Image of Nordic flags by miguelb
This week, the advocacy organization Reporters Without Borders released its 2020 World Press Freedoms Index. The index ranks the world’s nations and some territories on the freedom journalists have to report on what is happening in their countries and to challenge power. At the top of list: Norway, Finland, and Denmark, and Sweden.
The Netherlands rounds out the top five. The largest European countries fall between 11 and 35. The United States is at 45. The world’s largest democracy, India, is at 142. Singapore, where I live, is at 158. China is fourth from the bottom at 177.
Seriously, is there anything these Nordic countries can’t do right? Here’s what I’m talking about.
Start with just how rich these countries are, using data from the World Bank. In terms of GDP per capita, Norway is at number 7.
Norway is that high, though, mainly because it is an oil state. On the other hand, it’s only that low because it’s sandwiched in with a lot of known tax shelter countries and territories, which cater to the global wealthy. Let’s look further down the list to more “normal” countries.
There they are – Denmark, Sweden, and Finland – right in the pack of the world’s richest economies.
And they’re among the countries with the least amount of inequality, as well. Here is a chart from the Organization for Economic Co-operation and Development.
But, you might object, what about freedom? All kinds – individual, civil, and economic? After all, that’s what the western world prides itself on. The libertarian Cato Institute compiles an index. Three of the four Nordic countries appear in the top 11. The United States comes in at number 15 (tied with Estonia). Norway is just below the US at number 17.
(A special shoutout to the Netherlands, by the way, which is always high in all of these rankings, as well, and tied for 11th in freedom, just after Sweden.)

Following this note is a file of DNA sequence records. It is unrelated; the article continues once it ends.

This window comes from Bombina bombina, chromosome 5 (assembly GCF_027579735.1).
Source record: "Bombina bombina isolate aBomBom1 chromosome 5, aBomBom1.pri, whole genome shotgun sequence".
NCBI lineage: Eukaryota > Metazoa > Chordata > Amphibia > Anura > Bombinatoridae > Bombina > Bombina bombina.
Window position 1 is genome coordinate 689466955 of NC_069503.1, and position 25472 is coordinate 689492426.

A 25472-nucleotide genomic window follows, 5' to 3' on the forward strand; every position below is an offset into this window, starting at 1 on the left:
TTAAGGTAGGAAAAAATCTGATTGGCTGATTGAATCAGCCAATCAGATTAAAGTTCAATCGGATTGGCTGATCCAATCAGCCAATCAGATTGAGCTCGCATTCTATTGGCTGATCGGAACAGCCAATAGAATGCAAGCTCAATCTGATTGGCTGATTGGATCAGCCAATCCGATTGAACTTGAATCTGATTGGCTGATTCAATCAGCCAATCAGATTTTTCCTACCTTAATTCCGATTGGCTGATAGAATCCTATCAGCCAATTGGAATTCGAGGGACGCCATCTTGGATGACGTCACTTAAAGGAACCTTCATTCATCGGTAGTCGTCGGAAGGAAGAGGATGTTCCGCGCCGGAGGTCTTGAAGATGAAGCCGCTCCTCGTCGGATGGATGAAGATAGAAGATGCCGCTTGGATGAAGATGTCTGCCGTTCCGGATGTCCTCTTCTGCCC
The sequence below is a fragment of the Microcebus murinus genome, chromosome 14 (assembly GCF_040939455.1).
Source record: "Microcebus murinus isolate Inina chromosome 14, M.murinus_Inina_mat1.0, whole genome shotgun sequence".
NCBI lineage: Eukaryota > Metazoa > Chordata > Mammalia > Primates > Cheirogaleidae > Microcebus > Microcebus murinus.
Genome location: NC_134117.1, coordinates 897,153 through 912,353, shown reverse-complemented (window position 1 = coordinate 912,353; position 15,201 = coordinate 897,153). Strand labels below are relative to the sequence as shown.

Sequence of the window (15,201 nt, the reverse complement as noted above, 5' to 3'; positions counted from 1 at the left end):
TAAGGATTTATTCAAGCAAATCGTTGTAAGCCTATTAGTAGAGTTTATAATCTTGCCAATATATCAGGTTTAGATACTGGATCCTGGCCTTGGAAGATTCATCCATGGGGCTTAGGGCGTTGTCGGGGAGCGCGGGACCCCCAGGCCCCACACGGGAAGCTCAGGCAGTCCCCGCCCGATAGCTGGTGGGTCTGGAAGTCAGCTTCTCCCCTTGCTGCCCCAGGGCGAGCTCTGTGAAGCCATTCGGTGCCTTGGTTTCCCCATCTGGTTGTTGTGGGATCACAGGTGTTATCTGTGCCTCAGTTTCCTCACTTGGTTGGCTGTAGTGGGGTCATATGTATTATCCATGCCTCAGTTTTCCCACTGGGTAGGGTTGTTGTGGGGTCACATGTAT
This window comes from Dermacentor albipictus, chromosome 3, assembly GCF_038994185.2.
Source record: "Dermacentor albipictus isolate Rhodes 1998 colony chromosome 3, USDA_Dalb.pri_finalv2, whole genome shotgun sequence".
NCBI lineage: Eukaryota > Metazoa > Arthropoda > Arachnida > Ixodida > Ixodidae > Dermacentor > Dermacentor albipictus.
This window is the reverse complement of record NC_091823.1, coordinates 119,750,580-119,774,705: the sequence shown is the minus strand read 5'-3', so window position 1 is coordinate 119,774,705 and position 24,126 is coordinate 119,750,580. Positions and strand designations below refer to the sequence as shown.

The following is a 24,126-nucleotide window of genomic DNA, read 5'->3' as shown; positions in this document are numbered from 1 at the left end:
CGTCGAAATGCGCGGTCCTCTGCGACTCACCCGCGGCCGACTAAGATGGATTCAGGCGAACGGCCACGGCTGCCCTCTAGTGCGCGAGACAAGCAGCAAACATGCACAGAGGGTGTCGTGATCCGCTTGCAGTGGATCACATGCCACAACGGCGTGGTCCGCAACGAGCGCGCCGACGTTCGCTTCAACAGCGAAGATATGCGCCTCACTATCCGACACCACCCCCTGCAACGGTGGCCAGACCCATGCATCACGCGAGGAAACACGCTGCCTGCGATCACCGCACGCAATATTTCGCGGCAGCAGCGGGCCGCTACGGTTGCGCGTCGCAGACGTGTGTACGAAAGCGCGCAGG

Suppose you want to dial in on just economic freedom, defined as the ease of doing business and whether the government is “big” or not. The conservative Heritage Foundation has you covered. Despite the Nordic governments famously collecting a lot in taxes (which get turned into services, like universal health care, etc.), Denmark, Finland, Sweden, and Norway are right in there with the “mostly free” countries.
Maybe your focus is productivity. After all, it’s been humankind’s ability to become more and more productive over the last couple of centuries that has freed it from millennia of poverty and subsistence. Let’s turn to the World Economic Forum and its Global Competitiveness Report. There the Nordic countries are again.
Getting back again to those “big” governments of Sweden, Norway, Denmark, and Finland. Surely “big” government is a prescription for disaster due to the possibility of corruption, correct? Well, let’s turn to Transparency International and its measure of how corrupt the world’s governments are perceived to be, from least to most. The Nordics are in the top ten for least corrupt. The United States, by the way, doesn’t show up until number 23, just above France.
What about health care? How do the Scandinavian countries stack up? This one is harder to summarize in one simple chart because of the number of variables. Is everyone covered by health insurance? Is it affordable for individuals and the countries? How does the system perform on various life outcomes, like life expectancy, maternal mortality, infant and child mortality, etc? I found one ranking by the World Health Organization, but it was from 2000. Many changes have occurred in global health care systems since then, especially in the US with the introduction of the Affordable Care Act.
Even so, many organizations and media outlets have pressed ahead to rank systems. The Peter G. Peterson Foundation focuses on how the US spends far more money on health care than other countries, yet gets far worse outcomes. Note that two of the Nordic countries, Finland and Norway, are on the left as “best”.
The Commonwealth Fund also has a set of charts showing how non-US systems cost far less and produce comparable to better outcomes. Notice in the report how the Nordic countries are nestled comfortably in with the other countries with better outcomes. Let’s focus on one in particular – life expectancy. Norway and Sweden are in the pack, while life expectancy for the US actually declined in recent years.
To wrap up, what about the future for the citizens of the Nordic countries? After all, anyone with kids hopes their lot will be better than their own.
Let’s look at education first, because it is key to so many parts of a modern country’s success. The Program for International Student Assessment, or PISA, tests are a globally accepted standard for comparing educational outcomes. Finland has long had a globally recognized education system. Sweden ranks highly, and Denmark and Norway are comparable or rank more highly than the US.
And finally, let’s finish with social mobility – that is, the chances that a person can do better economically than their parents did. The World Economic Forum has you covered.
Denmark, Norway, Finland, and Sweden are the top four for future prospects, just like they were the top four for press freedom, where all of this began. Non-stop Nordics, indeed.